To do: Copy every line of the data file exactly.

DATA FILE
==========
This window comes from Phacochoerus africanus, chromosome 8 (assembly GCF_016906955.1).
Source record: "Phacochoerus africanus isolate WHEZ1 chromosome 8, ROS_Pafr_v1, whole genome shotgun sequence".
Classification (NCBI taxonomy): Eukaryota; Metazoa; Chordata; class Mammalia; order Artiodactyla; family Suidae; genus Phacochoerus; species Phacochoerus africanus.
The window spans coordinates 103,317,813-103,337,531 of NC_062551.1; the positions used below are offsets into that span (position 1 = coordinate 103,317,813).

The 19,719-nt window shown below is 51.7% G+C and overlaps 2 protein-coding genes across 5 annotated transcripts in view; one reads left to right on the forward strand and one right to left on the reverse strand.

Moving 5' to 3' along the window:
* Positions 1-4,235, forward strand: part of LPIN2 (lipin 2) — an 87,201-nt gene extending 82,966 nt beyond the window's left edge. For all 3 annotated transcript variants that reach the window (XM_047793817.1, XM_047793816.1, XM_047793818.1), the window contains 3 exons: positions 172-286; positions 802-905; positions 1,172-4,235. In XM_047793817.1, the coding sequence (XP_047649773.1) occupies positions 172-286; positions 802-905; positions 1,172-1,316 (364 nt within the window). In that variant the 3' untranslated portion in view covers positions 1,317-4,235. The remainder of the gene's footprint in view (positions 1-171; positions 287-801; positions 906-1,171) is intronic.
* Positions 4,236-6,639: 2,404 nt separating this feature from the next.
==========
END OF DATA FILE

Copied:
This window comes from Phacochoerus africanus, chromosome 8 (assembly GCF_016906955.1).
Source record: "Phacochoerus africanus isolate WHEZ1 chromosome 8, ROS_Pafr_v1, whole genome shotgun sequence".
Classification (NCBI taxonomy): Eukaryota; Metazoa; Chordata; class Mammalia; order Artiodactyla; family Suidae; genus Phacochoerus; species Phacochoerus africanus.
The window spans coordinates 103,317,813-103,337,531 of NC_062551.1; the positions used below are offsets into that span (position 1 = coordinate 103,317,813).

The 19,719-nt window shown below is 51.7% G+C and overlaps 2 protein-coding genes across 5 annotated transcripts in view; one reads left to right on the forward strand and one right to left on the reverse strand.

Moving 5' to 3' along the window:
* Positions 1-4,235, forward strand: part of LPIN2 (lipin 2) — an 87,201-nt gene extending 82,966 nt beyond the window's left edge. For all 3 annotated transcript variants that reach the window (XM_047793817.1, XM_047793816.1, XM_047793818.1), the window contains 3 exons: positions 172-286; positions 802-905; positions 1,172-4,235. In XM_047793817.1, the coding sequence (XP_047649773.1) occupies positions 172-286; positions 802-905; positions 1,172-1,316 (364 nt within the window). In that variant the 3' untranslated portion in view covers positions 1,317-4,235. The remainder of the gene's footprint in view (positions 1-171; positions 287-801; positions 906-1,171) is intronic.
* Positions 4,236-6,639: 2,404 nt separating this feature from the next.